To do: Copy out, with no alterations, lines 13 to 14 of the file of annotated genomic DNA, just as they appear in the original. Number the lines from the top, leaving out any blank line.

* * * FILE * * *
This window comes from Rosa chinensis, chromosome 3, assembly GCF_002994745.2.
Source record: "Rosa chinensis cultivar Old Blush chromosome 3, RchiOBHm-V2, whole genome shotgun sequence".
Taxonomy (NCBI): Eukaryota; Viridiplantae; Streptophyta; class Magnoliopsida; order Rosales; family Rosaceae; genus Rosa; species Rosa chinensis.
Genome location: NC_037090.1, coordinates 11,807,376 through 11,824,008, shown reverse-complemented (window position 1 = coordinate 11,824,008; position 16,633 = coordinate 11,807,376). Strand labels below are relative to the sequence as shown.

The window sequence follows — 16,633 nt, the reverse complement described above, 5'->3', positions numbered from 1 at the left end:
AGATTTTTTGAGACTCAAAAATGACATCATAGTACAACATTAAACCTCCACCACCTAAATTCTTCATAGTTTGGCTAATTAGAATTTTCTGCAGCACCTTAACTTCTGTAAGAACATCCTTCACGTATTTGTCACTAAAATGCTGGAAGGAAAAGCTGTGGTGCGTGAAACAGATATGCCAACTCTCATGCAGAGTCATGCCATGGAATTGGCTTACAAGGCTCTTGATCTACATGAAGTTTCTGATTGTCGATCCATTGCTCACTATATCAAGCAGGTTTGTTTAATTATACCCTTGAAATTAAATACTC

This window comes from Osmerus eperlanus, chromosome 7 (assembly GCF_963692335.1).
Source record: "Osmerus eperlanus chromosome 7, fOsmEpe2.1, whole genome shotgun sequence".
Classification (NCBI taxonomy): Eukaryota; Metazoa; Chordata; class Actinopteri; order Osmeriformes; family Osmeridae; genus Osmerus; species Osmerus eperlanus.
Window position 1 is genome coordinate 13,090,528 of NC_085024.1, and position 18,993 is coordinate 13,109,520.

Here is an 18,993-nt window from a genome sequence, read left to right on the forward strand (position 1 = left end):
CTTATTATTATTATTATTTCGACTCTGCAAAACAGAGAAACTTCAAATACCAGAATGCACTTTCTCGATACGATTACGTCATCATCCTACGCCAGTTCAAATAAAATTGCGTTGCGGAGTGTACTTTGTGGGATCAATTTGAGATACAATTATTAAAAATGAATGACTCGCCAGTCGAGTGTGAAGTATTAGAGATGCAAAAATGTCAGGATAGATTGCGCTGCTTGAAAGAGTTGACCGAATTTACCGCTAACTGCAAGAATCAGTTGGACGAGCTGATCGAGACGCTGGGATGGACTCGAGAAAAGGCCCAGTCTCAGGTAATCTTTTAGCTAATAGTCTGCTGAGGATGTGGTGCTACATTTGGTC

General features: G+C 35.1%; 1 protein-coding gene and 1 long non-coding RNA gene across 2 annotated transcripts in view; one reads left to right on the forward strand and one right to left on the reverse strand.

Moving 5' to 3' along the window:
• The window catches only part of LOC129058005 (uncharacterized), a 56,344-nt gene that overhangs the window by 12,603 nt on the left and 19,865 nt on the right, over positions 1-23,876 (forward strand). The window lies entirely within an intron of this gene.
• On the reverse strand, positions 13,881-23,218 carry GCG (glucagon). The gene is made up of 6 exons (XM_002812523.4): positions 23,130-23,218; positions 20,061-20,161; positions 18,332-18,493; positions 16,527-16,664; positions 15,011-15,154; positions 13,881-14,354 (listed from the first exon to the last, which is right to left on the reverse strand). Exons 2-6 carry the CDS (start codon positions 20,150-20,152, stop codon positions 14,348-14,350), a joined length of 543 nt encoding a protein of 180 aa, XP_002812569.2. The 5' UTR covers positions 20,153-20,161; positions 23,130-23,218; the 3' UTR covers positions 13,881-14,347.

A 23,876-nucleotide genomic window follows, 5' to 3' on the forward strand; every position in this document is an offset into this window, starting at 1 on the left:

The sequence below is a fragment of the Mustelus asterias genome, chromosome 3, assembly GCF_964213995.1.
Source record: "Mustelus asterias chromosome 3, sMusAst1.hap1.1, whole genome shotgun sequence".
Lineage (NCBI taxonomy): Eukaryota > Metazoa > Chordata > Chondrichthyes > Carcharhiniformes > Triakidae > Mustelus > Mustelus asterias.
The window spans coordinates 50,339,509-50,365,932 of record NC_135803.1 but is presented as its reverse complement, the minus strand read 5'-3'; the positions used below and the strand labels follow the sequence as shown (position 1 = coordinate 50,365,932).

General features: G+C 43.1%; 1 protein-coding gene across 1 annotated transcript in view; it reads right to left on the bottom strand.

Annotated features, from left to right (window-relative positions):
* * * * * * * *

General features: G+C 35.1%; 1 protein-coding gene and 1 long non-coding RNA gene across 2 annotated transcripts in view; one reads left to right on the forward strand and one right to left on the reverse strand.

Moving 5' to 3' along the window: